5. Strong free cash flow and dividend. Going back to my point of investing in a simple-to-understand business; Carlsberg Malaysia definitely fits the bill. It basically manufactures alcoholic beverages and distributes them to key markets in the region. Compared to, maybe, a more complicated business, this simplicity means that Carlsberg has been able to rapidly create a large-scale business model with strong free cash flow. In turn, the management has always decided to pay a good level of dividend from this cash flow to investors.

But Carlsberg Brewery Malaysia is not for everyone

However, I understand that a stock like Carlsberg Brewery Malaysia is not for everyone. There are still risks associated with investing in this company. One of the key risks is currency. We have seen how the Malaysian ringgit has depreciated sharply over the past few years. For a foreign investor, this would mean that some of the gains might be lost to foreign exchange.

Moreover, Carlsberg Malaysia is operating in a highly-regulated industry. And the trend from the government is to push for more regulation in the industry. Carlsberg Malaysia and its investors can’t decide how the Malaysian or Singapore governments regulate this industry in the future, and it could potentially hurt the company’s profitability if the governments introduce rules that are restrictive for the company.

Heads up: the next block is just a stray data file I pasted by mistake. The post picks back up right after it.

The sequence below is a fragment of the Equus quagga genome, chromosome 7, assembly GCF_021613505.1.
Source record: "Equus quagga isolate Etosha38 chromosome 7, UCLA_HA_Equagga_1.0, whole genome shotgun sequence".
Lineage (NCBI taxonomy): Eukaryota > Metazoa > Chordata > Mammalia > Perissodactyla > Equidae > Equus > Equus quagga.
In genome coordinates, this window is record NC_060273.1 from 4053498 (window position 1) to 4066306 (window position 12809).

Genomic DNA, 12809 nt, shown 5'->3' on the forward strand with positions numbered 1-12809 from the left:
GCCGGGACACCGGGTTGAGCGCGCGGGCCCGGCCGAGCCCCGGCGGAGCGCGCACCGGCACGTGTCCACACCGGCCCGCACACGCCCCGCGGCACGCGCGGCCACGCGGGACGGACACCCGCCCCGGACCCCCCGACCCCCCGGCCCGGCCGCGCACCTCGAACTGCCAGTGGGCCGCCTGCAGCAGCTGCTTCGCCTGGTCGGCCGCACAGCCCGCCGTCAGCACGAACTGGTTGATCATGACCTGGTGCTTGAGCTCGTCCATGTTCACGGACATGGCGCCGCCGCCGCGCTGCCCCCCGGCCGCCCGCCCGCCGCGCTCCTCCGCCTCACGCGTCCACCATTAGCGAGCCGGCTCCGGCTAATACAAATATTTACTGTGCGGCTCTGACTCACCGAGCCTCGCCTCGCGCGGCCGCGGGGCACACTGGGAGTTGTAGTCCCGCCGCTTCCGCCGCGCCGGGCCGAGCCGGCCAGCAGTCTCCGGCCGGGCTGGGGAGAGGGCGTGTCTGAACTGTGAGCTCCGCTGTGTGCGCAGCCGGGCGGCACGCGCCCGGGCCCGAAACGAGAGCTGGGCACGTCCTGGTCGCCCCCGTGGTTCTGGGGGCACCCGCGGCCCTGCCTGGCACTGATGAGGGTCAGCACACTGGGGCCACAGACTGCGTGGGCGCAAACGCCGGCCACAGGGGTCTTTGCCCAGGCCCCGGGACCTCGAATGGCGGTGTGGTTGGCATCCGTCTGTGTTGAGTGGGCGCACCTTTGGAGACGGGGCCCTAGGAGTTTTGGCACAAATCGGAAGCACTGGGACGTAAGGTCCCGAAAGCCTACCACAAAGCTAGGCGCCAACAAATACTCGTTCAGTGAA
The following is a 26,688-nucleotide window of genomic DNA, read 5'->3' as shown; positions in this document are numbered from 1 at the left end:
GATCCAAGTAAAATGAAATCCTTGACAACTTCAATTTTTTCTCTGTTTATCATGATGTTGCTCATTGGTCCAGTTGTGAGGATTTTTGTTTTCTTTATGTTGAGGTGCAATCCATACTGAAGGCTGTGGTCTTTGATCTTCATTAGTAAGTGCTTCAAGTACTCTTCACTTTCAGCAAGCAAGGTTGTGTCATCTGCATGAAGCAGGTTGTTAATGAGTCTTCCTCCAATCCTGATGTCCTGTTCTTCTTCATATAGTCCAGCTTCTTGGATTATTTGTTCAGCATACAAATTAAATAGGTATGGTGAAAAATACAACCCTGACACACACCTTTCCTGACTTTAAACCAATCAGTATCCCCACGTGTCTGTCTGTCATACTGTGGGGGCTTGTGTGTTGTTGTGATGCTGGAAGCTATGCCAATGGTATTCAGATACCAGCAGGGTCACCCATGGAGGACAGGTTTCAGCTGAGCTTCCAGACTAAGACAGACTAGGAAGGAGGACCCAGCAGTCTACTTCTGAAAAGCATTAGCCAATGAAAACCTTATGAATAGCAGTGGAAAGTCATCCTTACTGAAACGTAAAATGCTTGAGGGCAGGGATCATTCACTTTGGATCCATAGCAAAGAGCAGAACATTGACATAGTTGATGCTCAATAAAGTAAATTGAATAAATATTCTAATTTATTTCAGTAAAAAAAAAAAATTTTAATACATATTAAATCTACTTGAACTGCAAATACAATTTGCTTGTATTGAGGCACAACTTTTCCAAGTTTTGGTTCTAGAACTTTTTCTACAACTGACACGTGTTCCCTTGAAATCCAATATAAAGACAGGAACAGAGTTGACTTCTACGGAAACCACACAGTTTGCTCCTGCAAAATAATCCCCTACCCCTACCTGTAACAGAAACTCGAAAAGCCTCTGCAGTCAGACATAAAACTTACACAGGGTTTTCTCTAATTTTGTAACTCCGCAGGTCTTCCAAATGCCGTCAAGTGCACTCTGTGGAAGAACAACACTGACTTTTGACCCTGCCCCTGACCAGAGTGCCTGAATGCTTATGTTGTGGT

Lastly, remember that I invested in Carlsberg Malaysia back in 2015 when its valuation was quite attractive to me. Since then, the share price of the company has moved up quite significantly and it is now trading around 21.5 times earnings with a dividend yield of 4.8%.  That is quite a wide spread from the time I invested at 16 P/E with a 6% dividend yield. Investors need to take note of its valuation as well.

The fifth perspective

There is no right or wrong way to invest. Some people prefer the challenge of researching complicated businesses to unearth hidden value. While others prefer to look for simple-to-understand businesses that are well-managed and growing steadily. I started investing like the former group. However, over the years, I see myself leaning closer and closer toward the latter group of investors.

I have found that investing in more of these simple-to-understand businesses gives me a peace of mind and frees up my time to work on other things. The key for you is find a strategy you are comfortable with and is the ideal strategy for you.

(Photo: Niklas Morberg)

Stanley Lim, CFA

Stanley Lim has spent the last decade in the investment industry with a focus on Asian equity markets. He has written close to 2,000 articles featuring his investment analysis, opinion, and education. Stanley is also the co-founder of ValueInvestAsia.com, a website that provides Asia-focused investment data and information to investors. Personally, Stanley is a father of three and believes that financial literacy is a key component of the solution to ending global poverty.